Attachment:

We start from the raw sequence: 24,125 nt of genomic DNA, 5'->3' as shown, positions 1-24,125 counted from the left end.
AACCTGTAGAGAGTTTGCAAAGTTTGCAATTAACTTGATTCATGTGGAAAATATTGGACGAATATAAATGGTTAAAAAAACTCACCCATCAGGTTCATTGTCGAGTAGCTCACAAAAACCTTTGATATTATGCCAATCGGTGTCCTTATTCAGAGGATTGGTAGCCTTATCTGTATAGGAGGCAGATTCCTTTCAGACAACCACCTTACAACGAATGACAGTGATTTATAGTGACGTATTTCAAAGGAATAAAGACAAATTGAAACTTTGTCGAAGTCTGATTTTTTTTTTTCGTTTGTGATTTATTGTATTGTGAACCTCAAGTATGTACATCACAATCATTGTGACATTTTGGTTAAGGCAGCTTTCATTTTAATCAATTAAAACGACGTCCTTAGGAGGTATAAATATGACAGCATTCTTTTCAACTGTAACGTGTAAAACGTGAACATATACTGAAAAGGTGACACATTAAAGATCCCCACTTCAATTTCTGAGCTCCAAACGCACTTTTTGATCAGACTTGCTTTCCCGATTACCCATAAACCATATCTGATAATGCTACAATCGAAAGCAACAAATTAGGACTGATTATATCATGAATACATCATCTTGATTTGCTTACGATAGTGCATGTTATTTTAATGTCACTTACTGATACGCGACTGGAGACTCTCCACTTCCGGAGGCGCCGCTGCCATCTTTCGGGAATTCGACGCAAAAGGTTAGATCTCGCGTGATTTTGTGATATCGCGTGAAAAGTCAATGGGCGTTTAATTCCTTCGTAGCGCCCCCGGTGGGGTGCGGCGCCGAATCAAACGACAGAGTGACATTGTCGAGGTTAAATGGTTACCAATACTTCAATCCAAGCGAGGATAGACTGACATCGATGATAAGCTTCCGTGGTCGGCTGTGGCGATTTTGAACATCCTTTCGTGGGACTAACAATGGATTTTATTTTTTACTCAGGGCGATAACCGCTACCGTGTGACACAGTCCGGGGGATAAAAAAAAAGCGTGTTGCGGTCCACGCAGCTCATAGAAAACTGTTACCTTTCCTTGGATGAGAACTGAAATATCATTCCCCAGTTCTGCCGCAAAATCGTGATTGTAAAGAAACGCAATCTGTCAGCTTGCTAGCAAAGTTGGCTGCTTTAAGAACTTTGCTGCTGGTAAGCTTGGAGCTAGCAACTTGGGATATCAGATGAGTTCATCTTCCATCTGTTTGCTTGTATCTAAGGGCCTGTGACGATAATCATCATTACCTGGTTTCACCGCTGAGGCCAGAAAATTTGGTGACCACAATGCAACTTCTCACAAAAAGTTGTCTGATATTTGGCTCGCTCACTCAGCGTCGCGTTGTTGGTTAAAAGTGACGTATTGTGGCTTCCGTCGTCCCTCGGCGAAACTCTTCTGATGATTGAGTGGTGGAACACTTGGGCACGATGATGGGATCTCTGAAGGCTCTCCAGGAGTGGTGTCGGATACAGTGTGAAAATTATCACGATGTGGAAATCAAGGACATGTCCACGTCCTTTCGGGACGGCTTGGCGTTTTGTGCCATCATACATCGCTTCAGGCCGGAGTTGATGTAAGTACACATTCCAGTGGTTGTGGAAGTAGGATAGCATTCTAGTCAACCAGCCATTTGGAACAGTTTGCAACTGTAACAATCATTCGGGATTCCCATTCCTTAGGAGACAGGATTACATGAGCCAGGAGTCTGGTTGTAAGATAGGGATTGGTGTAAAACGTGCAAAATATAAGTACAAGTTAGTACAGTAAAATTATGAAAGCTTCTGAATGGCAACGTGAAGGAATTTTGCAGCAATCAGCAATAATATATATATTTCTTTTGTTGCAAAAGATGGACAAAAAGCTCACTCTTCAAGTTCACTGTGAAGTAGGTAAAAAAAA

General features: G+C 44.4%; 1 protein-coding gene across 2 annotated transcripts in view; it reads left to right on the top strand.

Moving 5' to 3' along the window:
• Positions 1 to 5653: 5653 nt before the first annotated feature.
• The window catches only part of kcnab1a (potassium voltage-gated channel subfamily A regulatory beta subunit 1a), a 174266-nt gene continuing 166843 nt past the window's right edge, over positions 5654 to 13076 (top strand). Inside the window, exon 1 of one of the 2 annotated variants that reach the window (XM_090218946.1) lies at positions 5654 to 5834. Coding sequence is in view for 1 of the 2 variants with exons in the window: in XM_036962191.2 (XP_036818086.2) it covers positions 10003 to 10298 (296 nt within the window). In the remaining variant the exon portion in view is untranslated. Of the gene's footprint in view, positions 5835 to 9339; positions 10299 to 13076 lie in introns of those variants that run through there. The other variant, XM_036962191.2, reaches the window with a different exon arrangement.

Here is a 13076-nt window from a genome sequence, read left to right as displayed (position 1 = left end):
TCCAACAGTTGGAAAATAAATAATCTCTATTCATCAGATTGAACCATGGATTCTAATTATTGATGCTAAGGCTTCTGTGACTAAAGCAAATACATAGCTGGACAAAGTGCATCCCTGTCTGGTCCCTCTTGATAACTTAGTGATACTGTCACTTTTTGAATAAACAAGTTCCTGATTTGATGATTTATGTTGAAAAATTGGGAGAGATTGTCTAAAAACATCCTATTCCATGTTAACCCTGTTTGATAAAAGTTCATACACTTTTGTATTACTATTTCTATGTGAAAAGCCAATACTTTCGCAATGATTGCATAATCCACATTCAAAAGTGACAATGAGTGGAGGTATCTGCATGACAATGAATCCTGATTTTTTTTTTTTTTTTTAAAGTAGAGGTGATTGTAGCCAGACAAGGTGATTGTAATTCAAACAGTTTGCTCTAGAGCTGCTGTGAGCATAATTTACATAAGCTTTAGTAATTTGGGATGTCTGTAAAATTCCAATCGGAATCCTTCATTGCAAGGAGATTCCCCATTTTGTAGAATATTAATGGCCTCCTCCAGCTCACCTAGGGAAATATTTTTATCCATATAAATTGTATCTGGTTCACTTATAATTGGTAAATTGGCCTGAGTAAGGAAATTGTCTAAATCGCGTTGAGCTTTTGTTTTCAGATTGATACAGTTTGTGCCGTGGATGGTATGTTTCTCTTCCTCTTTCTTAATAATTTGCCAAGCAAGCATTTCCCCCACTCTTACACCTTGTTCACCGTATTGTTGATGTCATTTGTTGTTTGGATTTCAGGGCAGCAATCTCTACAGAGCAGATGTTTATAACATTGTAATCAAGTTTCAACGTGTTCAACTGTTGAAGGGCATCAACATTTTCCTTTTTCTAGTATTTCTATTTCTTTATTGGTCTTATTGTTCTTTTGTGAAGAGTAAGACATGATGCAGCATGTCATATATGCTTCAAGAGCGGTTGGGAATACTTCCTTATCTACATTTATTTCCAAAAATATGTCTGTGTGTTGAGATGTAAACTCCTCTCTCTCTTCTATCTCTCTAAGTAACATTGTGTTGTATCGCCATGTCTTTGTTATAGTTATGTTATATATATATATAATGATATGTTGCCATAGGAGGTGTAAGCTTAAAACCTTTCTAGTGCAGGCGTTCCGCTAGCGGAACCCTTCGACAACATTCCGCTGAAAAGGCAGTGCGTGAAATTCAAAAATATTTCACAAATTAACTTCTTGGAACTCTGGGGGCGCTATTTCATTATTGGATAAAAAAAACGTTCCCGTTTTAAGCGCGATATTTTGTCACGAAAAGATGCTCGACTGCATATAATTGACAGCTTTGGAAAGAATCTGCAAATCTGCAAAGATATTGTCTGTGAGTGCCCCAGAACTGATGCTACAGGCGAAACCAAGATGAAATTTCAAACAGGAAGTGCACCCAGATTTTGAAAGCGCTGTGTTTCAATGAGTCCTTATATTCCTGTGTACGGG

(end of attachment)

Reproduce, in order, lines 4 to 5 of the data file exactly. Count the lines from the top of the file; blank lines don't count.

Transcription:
Moving 5' to 3' along the window:
• Positions 1 to 5653: 5653 nt before the first annotated feature.